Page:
Steidle also explains how hard it is not to be able to do something about the violence. Because he had no mandate to intervene, Steidle was limited to following militiamen and literally watching them destroy village after village. Most of his reports, he says, were suppressed, and the world just kept on watching. His engrossing narration is extremely insightful. In the second half of the film, directors Stern and Sundberg follow Steidle to New York, where he supplies his shocking pictures to The New York Times to spread the word about what is really going on in Sudan. Interestingly enough, shortly after he went public with his findings, the State Department asked him to be quiet and not release his images.
The Devil Came on Horseback easily qualifies as a fascinating documentary on many levels. The movie includes animated maps of Sudan, compelling footage from Steidle's trip, and a vast selection of his shocking photographs, which depict burned victims and villages lying in ashes. Also featured are archived audio clips of news reports on the conflict, Steidle's field recordings and passages from e-mails about his observations and feelings. All this mixed together boosts the sense of realism of the film and brings the horror of the ongoing genocide in Darfur closer to the audience. The original footage adds credibility, proving that the filmmakers actually show the truth as it happens and continues to happen. Unfortunately, this truth is quite horrific, which is why some of the material in the film is extremely graphic. Those of you with weak stomachs, please beware.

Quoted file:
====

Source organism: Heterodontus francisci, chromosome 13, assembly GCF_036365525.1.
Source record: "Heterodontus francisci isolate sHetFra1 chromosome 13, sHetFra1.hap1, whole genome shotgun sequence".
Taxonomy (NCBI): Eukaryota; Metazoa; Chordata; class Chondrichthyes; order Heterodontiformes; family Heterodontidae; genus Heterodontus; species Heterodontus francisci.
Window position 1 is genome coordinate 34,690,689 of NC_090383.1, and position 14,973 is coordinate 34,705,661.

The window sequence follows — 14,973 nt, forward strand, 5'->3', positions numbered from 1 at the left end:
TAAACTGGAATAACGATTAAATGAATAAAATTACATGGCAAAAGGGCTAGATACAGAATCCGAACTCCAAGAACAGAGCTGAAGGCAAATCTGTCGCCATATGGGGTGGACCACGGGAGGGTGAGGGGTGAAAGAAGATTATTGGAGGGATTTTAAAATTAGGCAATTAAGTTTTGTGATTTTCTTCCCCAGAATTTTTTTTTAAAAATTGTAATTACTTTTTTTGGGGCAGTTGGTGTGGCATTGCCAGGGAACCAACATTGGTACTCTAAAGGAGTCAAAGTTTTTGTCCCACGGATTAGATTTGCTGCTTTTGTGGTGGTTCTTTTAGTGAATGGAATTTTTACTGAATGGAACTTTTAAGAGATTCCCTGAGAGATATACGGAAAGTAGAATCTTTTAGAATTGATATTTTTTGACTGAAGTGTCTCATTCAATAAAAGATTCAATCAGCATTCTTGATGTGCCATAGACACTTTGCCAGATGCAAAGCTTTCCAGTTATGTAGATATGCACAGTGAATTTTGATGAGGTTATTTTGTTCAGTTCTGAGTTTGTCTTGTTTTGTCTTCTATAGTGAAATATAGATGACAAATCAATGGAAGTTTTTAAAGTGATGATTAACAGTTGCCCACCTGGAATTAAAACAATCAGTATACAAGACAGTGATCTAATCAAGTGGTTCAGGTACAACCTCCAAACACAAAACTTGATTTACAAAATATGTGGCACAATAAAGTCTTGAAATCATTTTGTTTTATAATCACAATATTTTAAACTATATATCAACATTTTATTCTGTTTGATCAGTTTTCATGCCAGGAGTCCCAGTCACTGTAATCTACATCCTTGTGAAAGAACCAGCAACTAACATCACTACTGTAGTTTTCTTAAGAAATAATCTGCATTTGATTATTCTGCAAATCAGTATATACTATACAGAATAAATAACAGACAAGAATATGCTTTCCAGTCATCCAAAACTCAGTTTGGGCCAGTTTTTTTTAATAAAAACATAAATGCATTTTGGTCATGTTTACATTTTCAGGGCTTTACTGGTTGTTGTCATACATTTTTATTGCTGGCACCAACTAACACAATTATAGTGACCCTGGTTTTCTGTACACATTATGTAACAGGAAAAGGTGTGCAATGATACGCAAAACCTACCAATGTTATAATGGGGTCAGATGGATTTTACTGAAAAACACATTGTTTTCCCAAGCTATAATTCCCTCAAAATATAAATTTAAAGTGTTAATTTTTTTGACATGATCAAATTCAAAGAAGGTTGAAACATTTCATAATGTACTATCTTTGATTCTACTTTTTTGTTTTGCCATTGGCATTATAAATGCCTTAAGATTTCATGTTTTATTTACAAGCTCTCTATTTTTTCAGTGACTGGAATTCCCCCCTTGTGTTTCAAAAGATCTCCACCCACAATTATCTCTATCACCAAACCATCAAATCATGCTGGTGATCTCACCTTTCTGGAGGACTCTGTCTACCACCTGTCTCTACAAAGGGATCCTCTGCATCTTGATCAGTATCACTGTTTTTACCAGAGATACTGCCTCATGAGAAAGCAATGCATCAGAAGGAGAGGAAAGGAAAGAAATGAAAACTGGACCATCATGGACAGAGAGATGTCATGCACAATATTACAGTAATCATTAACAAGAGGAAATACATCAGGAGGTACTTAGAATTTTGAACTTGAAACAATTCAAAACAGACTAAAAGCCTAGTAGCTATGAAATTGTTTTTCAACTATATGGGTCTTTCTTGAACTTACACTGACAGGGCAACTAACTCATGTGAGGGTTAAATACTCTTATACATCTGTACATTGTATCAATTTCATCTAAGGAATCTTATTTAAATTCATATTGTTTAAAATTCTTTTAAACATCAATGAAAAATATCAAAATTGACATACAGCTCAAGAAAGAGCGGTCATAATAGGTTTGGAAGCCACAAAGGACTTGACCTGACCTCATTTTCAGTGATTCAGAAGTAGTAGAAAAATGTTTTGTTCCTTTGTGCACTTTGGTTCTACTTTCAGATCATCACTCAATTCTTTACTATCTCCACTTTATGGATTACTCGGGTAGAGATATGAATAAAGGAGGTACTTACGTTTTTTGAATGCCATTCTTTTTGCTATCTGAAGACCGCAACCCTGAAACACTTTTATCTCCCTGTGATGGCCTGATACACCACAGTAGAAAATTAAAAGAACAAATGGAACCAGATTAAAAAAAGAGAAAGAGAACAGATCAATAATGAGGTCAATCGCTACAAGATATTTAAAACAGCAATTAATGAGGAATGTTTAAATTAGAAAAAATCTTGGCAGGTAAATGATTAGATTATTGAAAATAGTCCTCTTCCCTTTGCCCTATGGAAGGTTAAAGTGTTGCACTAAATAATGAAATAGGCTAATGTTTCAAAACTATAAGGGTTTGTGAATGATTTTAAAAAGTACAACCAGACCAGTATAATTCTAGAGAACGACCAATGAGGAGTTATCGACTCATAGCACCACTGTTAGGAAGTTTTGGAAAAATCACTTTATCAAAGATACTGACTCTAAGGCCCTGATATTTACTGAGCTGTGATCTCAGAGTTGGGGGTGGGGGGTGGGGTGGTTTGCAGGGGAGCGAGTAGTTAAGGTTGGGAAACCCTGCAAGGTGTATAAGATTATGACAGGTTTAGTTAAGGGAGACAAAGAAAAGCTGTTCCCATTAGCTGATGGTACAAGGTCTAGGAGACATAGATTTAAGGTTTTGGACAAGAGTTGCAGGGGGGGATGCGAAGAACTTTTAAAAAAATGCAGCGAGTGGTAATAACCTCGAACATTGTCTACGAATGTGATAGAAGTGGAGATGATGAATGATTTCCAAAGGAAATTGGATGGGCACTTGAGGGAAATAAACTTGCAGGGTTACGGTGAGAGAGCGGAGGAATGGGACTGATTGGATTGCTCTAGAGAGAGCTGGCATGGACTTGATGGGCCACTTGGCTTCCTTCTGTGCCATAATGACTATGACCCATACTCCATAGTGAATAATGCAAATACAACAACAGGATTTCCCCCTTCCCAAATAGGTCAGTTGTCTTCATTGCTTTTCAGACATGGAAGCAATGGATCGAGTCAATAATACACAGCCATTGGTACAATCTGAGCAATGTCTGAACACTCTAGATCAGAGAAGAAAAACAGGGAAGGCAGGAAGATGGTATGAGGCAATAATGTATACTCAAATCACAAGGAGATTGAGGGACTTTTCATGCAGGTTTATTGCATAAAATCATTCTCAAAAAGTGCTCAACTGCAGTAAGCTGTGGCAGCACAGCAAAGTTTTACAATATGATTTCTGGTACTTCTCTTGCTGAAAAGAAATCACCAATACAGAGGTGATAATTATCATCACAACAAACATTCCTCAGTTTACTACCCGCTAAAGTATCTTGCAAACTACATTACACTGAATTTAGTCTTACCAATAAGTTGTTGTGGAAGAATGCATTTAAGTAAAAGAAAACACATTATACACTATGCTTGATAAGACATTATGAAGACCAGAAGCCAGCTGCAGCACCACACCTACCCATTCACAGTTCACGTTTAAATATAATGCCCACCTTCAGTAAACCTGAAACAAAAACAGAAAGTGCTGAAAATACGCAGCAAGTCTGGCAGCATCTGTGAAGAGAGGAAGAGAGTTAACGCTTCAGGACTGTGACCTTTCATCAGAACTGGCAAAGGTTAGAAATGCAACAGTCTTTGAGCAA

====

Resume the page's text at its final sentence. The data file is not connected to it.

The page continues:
The DVD arrives with a clean video transfer and mostly sharp picture quality. Steidle's original footage from his trip seems a bit grainy at times, but his high-res photographs make up for that. The audio transfer works just as fine, offering a clear voiceover balanced well with the sound of old news reports and the interviews conducted with Darfur locals.
The disc lacks a solid special features section, and the bonus material only includes a 12-minute short film entitled "Supporting Survivors." Directed by Steidle's sister Gretchen, this little documentary focuses on the issues of rape in the Darfur region. This piece is particularly interesting because Gretchen Steidle carefully explains what impact rape has on women. It's not only a crime the Janjaweed commit to get satisfaction, but they do so to dehumanize the women and separate them from their husbands. The film is sponsored by Global Grassroots, an organization that tries to unite underprivileged and distressed women worldwide. What surprised me is that the disc didn't include more information on Save Darfur.
The Devil Came on Horseback is a fascinating, though incredibly shocking, experience. The film's 85 minutes pass swiftly, and it totally captivates everybody interested in learning more about the terrifying conflict in Darfur. The numerous pictures and authentic footage from the region are at once instructive and unsettling, doing justice to Steidle's efforts. Early on in the movie he explains how devastated he felt for not being able to intervene in the monstrous violence he witnessed. Watching this film will help you understand why.
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Scales of Justice
* 1.78:1 Anamorphic
* Dolby Digital 2.0 Stereo (English)
Running Time: 85 Minutes
Release Year: 2007
MPAA Rating: Not Rated
* Bonus Short Film: Supporting Survivors
* Official Site